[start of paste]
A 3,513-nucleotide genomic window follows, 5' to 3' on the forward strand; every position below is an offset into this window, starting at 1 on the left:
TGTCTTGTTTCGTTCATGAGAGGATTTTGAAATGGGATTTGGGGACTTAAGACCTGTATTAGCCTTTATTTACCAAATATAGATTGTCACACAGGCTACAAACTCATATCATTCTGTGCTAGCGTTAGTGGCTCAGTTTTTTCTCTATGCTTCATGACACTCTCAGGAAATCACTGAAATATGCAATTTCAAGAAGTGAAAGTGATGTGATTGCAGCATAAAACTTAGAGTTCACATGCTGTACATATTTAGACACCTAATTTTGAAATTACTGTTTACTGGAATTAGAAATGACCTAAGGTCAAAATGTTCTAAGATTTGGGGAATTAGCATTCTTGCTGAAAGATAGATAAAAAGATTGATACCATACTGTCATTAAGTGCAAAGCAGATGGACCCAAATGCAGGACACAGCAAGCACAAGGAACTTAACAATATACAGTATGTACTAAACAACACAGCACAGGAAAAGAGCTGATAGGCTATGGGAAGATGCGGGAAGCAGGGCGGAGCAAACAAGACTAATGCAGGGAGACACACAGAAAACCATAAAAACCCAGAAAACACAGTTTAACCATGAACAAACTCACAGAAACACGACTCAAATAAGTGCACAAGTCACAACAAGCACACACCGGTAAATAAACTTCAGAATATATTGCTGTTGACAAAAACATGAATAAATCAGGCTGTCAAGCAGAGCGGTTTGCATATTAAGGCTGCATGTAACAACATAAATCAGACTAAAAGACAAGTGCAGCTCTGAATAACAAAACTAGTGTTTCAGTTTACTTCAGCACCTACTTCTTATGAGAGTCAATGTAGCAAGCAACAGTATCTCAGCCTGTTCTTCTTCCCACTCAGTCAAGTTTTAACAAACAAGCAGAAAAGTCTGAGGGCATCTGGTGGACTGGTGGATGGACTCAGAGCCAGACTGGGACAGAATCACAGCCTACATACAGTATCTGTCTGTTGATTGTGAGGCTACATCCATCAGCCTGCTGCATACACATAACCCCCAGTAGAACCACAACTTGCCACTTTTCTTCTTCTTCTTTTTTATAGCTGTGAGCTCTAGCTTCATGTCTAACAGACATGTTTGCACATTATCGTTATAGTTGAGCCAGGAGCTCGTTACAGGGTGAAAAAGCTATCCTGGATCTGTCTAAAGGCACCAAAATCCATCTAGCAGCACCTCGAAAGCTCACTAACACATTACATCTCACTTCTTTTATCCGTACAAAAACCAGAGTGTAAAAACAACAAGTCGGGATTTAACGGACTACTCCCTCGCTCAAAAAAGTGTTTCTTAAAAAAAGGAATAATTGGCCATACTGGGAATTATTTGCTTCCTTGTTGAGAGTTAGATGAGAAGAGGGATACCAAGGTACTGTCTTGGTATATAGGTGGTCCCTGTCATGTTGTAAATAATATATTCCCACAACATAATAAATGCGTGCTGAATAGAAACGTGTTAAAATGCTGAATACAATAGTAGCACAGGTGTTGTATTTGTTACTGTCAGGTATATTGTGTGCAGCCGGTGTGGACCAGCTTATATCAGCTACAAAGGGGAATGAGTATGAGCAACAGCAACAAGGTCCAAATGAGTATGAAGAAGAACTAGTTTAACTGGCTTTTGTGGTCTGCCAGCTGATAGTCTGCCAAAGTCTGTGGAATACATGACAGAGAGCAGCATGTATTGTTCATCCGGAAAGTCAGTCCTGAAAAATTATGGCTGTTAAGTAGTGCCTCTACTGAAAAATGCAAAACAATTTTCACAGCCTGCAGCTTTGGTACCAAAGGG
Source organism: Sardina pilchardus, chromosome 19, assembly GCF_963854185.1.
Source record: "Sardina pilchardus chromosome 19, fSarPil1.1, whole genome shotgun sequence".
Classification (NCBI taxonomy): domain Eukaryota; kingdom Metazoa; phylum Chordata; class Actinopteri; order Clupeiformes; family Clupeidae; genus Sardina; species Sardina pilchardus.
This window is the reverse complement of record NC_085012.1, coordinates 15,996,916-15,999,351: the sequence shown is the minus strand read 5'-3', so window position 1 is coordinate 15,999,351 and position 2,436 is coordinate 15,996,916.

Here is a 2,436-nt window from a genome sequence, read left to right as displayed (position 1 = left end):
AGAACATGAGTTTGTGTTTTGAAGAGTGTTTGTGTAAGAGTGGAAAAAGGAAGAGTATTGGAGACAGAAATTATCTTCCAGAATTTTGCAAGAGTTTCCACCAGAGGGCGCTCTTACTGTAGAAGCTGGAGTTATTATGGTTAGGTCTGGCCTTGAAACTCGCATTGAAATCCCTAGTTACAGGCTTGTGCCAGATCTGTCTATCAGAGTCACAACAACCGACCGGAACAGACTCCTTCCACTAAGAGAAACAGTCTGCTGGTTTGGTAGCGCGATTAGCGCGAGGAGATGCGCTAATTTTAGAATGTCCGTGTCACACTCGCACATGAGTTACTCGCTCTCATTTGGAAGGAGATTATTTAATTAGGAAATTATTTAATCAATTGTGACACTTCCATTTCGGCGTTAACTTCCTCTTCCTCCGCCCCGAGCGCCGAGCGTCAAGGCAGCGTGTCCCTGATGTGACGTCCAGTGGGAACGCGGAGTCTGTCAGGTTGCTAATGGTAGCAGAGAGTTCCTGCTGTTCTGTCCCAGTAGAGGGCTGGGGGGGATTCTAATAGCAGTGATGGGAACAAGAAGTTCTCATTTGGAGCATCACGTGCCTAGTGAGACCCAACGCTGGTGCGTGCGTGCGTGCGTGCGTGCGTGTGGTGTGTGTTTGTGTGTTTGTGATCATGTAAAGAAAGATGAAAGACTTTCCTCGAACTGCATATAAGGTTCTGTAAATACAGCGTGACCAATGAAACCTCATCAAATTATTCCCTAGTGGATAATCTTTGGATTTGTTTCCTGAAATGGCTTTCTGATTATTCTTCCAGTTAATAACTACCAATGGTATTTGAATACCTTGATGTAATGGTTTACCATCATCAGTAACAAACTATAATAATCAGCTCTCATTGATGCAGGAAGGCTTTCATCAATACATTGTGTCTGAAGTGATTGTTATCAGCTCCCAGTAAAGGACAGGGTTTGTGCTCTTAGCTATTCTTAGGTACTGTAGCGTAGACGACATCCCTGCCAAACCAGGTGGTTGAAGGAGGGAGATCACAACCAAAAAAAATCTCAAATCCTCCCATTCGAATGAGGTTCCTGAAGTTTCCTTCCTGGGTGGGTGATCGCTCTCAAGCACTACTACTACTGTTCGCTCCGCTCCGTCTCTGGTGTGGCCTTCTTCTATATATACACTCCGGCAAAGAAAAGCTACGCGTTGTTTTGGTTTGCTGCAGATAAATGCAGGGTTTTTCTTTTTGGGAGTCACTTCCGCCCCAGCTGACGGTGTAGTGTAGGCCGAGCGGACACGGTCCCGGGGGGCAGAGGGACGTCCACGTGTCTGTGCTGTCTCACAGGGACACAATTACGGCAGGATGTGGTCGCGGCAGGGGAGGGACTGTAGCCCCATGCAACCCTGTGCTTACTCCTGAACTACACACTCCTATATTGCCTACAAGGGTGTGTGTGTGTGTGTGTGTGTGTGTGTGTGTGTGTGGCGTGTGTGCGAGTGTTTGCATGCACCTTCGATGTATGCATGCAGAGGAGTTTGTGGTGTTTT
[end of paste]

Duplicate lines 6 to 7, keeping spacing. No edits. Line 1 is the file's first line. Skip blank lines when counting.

This window is the reverse complement of record NC_085012.1, coordinates 15,996,916-15,999,351: the sequence shown is the minus strand read 5'-3', so window position 1 is coordinate 15,999,351 and position 2,436 is coordinate 15,996,916.

Here is a 2,436-nt window from a genome sequence, read left to right as displayed (position 1 = left end):